(WASHINGTON, DC)—The Chesapeake Bay Foundation (CBF) today joined a coalition of NGOs filing suit in Federal Circuit Court in Washington, D.C. to overturn the Environmental Protection Agency’s attempt to withdraw the Clean Air Act waiver previously granted to California’s Clean Cars program.
Four states in the Chesapeake Bay watershed—Delaware, Maryland, New York, and Pennsylvania, as well as the District of Columbia—have adopted elements of California’s program, which has reduced both nitrogen and greenhouse gas pollution. Roughly one-third of the nitrogen pollution in the Bay comes from the air, much of it in the form of nitrogen oxides released from power plants and vehicle exhaust. Pollution from cars is especially damaging to local rivers and streams because it does not travel as far as pollution emitted higher in the atmosphere and falls to the ground and water within the Bay watershed.
The federal Environmental Protection Agency recognized the critical importance of limiting air pollution to clean up the Bay, and the Chesapeake Clean Water Blueprint includes a specific goal to curb air emissions. The problem is, to meet the goal by 2025, the agency is relying on many of the same clean air laws and regulations that the Trump administration is currently trying to weaken or repeal—including efforts to limit emissions from cars and trucks.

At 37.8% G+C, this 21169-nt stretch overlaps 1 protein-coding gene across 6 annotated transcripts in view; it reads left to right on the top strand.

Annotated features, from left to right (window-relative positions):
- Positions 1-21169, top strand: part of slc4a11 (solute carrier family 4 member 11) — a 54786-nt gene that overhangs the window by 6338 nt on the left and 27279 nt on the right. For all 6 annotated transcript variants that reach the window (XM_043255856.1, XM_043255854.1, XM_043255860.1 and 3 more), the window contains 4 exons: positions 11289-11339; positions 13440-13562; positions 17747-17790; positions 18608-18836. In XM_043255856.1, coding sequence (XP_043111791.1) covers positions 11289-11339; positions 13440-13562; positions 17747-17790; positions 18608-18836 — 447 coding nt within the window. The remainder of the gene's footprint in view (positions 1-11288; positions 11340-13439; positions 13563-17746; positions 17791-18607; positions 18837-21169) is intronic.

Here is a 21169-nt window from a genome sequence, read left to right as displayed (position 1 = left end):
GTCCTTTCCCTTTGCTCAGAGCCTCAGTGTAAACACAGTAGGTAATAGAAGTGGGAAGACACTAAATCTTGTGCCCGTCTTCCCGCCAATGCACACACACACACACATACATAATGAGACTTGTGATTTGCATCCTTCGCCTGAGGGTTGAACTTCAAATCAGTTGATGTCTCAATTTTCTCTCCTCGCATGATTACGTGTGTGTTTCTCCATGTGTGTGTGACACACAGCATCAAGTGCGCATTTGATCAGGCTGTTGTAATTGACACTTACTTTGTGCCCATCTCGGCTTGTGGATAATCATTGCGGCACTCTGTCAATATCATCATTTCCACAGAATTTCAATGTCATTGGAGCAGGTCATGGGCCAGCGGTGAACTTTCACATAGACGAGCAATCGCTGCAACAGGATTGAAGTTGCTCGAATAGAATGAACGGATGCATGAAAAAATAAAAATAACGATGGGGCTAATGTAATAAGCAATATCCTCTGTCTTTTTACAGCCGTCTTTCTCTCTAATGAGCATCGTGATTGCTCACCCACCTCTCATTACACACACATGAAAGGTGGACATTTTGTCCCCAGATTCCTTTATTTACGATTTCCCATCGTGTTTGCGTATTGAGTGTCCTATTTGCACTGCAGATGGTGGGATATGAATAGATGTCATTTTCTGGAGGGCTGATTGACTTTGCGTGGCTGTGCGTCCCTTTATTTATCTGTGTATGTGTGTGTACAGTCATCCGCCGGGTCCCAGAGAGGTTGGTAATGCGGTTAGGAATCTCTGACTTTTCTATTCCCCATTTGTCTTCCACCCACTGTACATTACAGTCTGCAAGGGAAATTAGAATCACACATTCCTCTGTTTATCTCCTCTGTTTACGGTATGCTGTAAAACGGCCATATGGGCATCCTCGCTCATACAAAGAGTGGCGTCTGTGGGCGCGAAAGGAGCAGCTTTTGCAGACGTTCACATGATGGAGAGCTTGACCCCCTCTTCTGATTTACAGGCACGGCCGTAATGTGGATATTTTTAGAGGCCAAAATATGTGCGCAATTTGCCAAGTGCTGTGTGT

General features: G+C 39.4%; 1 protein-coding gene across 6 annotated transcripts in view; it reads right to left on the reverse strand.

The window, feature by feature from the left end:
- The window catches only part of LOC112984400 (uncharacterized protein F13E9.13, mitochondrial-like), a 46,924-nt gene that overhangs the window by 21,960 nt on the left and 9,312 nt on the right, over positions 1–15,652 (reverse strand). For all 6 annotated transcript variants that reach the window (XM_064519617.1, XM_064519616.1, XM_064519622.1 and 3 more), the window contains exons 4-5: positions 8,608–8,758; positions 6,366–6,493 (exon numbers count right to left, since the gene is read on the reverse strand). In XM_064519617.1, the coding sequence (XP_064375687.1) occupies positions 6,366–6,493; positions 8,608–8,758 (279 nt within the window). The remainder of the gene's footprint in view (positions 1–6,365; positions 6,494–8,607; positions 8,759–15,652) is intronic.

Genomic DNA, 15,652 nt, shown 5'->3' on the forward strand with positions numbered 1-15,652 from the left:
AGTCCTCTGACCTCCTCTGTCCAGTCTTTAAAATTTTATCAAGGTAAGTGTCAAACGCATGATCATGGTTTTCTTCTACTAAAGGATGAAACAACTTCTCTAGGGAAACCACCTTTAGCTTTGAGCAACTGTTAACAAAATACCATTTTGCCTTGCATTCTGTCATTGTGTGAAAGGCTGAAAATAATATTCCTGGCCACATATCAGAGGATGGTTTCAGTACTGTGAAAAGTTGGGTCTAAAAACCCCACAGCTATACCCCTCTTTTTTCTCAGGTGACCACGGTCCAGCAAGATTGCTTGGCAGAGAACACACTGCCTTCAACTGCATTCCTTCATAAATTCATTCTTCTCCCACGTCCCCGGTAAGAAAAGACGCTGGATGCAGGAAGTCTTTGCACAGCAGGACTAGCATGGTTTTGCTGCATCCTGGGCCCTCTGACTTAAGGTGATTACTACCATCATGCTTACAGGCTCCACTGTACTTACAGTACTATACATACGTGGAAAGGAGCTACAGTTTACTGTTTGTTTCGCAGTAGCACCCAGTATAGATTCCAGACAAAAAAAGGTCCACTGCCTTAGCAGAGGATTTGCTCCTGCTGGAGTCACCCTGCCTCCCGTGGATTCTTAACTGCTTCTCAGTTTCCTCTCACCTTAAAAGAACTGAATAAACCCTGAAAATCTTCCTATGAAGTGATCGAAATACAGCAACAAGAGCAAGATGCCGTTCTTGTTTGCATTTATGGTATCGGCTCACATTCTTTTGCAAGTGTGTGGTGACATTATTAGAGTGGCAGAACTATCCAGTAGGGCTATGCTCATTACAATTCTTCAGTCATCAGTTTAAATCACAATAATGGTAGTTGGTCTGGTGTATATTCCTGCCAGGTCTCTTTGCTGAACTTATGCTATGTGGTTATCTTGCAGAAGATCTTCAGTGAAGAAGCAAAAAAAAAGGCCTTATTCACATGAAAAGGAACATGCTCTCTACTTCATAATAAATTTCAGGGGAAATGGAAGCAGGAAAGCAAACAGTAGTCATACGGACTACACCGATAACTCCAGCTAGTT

CBF joins a coalition of NGOs in this litigation, including the Center for Biological Diversity, Communities for a Better Environment, Conservation Law Foundation, Environment America, Environmental Defense Fund, Environmental Law & Policy Center, Natural Resources Defense Council, Public Citizen, Sierra Club, and Union of Concerned Scientists.
After the suit was filed, CBF Staff Litigation Attorney Ariel Solaski issued this statement:
“EPA’s actions threaten the progress of the Chesapeake Clean Water Blueprint and the health of local rivers, streams, and the Bay by undermining programs that reduce nitrogen oxides and greenhouse gases from motor vehicles. This attempt to deprive states’ authority to protect their residents and natural resources from the damage caused by pollution violates EPA’s duties to protect public health and the environment under the Clean Air Act.”